This field contains the name of the colony for which the Patriot served. Sometimes this field lists the name of more than one colony. For instance, Henry Dorton/Dalton was drafted into service for Pennsylvania, Virginia, and Maryland.
Here are listed the various military services, as well as nonmilitary service. Men and women aided American independence in more ways than serving in the military. They also supplied goods, served as scouts and guides, were paid for carpentry and blacksmithing, worked in the lead mines and iron forges, and were servants, waiters, cooks, etc. The drop down box in the search box for the Service Type field shows all the different service descriptions currently found in the database.
Physical descriptions usually refer to complexion and sometimes life situations, not ethnicity. Examples of complexion descriptions are black, mulatto, colored, or yellow, and a life situation example would be someone referred to as a slave. Occasionally, ethnic descriptions such as Indian, Negro, East Indian, African, etc. appear in the records. The drop down menu in the search box for the Complexion field shows all the different complexion descriptions currently found in the database.
If a federal pension application file exists for the Patriot, the database provides the federal pension number from the National Archives microfilm publication M804. The pension application file can be viewed at the National Archives Washington, DC or accessed online at Fold3.com (formerly Footnote.com).
This field contains the state in which the federal pensioner resided when affidavits were provided in county court. Two states are listed when the pensioner or his widow changed residence between correspondences with the government pension office.
This field contains information if the Patriot applied for a state pension. Since this project rarely had access to a state pension application file, this field contains the word "maybe" when the pensioner could not be verified as the Patriot of interest.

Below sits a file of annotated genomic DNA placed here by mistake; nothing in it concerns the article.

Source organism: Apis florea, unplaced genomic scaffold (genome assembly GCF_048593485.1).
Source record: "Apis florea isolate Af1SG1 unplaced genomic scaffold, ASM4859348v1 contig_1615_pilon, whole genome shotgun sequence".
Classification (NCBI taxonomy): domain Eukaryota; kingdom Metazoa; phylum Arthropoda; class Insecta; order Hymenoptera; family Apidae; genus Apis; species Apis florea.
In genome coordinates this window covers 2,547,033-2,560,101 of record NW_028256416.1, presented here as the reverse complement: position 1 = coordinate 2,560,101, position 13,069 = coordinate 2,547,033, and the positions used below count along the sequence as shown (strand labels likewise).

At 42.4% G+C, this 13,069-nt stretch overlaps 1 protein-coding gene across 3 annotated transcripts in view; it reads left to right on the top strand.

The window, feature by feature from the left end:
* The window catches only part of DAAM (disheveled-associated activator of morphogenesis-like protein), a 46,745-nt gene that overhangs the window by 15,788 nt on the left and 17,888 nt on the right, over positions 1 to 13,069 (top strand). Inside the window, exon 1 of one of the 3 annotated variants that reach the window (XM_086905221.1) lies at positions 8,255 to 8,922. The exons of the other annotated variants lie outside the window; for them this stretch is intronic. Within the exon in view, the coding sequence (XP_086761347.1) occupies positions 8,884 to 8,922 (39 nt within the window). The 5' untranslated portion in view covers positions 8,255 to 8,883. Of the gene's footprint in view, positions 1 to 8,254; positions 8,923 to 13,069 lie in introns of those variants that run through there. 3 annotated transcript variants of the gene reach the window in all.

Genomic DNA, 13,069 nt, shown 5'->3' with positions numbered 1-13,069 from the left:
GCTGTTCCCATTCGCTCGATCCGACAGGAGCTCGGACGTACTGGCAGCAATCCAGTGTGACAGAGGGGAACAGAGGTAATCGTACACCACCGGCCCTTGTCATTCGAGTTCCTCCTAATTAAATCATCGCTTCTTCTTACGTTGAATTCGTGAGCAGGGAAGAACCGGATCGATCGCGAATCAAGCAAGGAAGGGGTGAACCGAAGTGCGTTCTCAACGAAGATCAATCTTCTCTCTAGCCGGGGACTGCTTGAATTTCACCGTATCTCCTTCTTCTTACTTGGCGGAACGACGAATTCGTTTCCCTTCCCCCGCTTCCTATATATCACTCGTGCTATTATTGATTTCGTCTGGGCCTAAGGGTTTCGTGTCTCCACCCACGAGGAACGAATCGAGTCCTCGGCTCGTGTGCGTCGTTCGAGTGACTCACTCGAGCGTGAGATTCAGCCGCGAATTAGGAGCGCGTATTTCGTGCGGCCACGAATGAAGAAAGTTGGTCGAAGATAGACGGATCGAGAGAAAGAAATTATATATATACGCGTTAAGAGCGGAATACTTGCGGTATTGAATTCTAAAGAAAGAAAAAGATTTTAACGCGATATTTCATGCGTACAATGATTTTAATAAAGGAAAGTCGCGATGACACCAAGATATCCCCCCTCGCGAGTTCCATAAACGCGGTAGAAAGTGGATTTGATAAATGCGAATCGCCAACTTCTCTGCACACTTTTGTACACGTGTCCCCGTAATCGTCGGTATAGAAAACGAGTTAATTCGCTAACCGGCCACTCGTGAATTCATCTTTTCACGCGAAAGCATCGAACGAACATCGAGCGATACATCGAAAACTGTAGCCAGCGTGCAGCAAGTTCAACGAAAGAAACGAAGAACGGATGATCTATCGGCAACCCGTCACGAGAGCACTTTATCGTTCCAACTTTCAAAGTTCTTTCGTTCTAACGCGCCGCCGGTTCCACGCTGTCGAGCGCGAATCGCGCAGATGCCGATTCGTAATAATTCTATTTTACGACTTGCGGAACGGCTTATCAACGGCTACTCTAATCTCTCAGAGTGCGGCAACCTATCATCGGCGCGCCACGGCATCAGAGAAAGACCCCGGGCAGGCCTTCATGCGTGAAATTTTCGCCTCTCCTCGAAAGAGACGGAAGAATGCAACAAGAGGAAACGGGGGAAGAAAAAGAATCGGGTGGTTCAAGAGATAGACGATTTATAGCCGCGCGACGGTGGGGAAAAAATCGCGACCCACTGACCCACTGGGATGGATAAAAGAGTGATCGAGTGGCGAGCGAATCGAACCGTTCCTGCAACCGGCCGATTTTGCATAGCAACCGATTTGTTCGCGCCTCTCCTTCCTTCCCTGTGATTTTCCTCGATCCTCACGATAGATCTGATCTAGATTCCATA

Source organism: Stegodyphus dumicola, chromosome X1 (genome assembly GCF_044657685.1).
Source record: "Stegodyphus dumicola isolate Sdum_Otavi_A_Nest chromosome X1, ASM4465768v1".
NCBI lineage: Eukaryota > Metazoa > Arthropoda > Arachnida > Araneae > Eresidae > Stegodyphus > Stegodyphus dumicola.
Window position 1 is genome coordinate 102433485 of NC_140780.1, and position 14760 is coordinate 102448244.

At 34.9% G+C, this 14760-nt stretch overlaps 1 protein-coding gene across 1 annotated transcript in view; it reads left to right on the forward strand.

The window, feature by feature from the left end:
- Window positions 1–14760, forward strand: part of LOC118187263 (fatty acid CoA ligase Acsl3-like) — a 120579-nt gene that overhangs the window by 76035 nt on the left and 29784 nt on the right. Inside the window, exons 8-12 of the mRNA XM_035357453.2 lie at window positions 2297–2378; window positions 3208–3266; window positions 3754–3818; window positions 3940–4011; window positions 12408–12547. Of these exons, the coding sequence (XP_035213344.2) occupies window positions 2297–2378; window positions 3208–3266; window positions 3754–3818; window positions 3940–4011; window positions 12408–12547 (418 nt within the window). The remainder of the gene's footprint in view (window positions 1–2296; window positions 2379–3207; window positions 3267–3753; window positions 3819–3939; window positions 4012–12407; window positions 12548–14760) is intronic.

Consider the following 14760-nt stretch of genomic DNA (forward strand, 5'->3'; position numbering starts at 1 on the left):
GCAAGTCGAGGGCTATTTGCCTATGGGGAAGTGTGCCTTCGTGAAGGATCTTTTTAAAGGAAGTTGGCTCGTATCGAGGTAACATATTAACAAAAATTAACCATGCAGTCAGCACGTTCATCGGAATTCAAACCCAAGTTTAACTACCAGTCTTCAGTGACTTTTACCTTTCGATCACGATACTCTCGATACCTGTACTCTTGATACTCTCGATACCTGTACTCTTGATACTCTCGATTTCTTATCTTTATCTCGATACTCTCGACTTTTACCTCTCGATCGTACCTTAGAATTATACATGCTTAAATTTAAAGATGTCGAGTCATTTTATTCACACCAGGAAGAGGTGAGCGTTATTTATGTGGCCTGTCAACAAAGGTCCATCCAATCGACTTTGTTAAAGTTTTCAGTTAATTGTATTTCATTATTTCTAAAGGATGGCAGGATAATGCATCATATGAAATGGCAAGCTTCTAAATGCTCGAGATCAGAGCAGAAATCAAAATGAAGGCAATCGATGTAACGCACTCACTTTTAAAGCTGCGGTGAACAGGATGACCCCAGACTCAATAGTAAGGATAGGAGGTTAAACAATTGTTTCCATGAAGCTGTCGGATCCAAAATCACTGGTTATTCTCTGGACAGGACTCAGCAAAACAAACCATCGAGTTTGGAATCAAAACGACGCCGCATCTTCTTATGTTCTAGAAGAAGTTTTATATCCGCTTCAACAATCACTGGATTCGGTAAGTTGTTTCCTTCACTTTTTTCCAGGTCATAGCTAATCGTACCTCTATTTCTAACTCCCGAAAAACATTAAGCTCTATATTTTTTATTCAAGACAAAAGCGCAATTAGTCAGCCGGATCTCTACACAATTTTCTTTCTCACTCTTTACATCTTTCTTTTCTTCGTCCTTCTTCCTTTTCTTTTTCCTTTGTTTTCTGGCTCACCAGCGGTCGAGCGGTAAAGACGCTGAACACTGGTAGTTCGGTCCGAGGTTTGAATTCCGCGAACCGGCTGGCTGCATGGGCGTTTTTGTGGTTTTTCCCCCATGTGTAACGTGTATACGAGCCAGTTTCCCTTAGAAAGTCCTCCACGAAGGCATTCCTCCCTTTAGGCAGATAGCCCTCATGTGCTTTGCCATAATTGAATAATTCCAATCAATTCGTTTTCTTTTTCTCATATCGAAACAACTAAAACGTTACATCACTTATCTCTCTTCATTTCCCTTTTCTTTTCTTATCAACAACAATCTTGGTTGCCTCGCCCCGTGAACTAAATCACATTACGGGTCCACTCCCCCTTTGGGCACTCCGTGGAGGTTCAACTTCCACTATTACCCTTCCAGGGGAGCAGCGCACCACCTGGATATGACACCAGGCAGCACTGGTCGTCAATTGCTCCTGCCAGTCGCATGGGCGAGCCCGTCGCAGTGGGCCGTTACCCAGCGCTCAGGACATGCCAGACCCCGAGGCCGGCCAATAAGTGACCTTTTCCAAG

Bounty land was an incentive offered for service at various times in some colonies and at varying times. After war, each state administered the issuance of bounty land independently and offered various amounts of land dependent upon length of service and rank. Bockstruck offers an excellent explanation of the regulations for each state.3 Since the Patriots of Color project rarely had access to a state bounty land application file, this field contains the word "maybe" when the bounty land recipient could not be verified as the Patriot of interest.
This field contains information if the Patriot applied for federal bounty land. Two fires in Washington, DC, in 1800 and during the War of 1812, destroyed most of the bounty land application files. In many cases, the only remaining evidence of application is index cards imaged from National Archives microfilm publication M804 which can be viewed on Fold3.com (formerly Footnote.com), and the M804 microfilm reels at the National Archives, Washington, DC.
A verified Patriot is one for whom service and complexion were established with confidence based on an original record or a transcription of an original record. An unverified Patriot is one for whom either service or complexion could not be established with confidence from an original record or a transcription of an original record. Names may be unverified for a number of reasons, including differing complexion identifications by different researchers or confusion between Patriots with the same names (one of color, the other white) in published works.
1 Paul Heinegg, Free African Americans of Maryland and Delaware From the Colonial Period to 1810 (Baltimore: Genealogical Publishing Co., Inc., 2000). Paul Heinegg, Free African Americans of North Carolina, Virginia, and South Carolina From the Colonial Period to about 1820. 5th edition, 2 volumes, (Baltimore: Genealogical Publishing Co., Inc., 2005). Both of these publications are available in their entirety and updated on Mr. Heinegg's web site: http://www.freeafricanamericans.com
2 Massachusetts Secretary of the Commonwealth, Massachusetts Soldiers and Sailors of the Revolutionary War, 17 volumes (Boston: Wright & Potter Printing Co., State Printers, 1896 to 1908). These volumes have been digitized and made available at Archive.org. An easy portal into these volumes at Archive.org is found at: http://www.mass.gov/anf/research-and-tech/gov-data-and-docs/state-docs-and-resources/state-docs-online/massachusetts-soldiers-and-sailors-of-the.html
3 Lloyd D. Bockstruck, Revolutionary War Bounty Land Grants Awarded by State Governments (Baltimore: Genealogical Publishing Co., Inc., 2005), p. v-xxvi.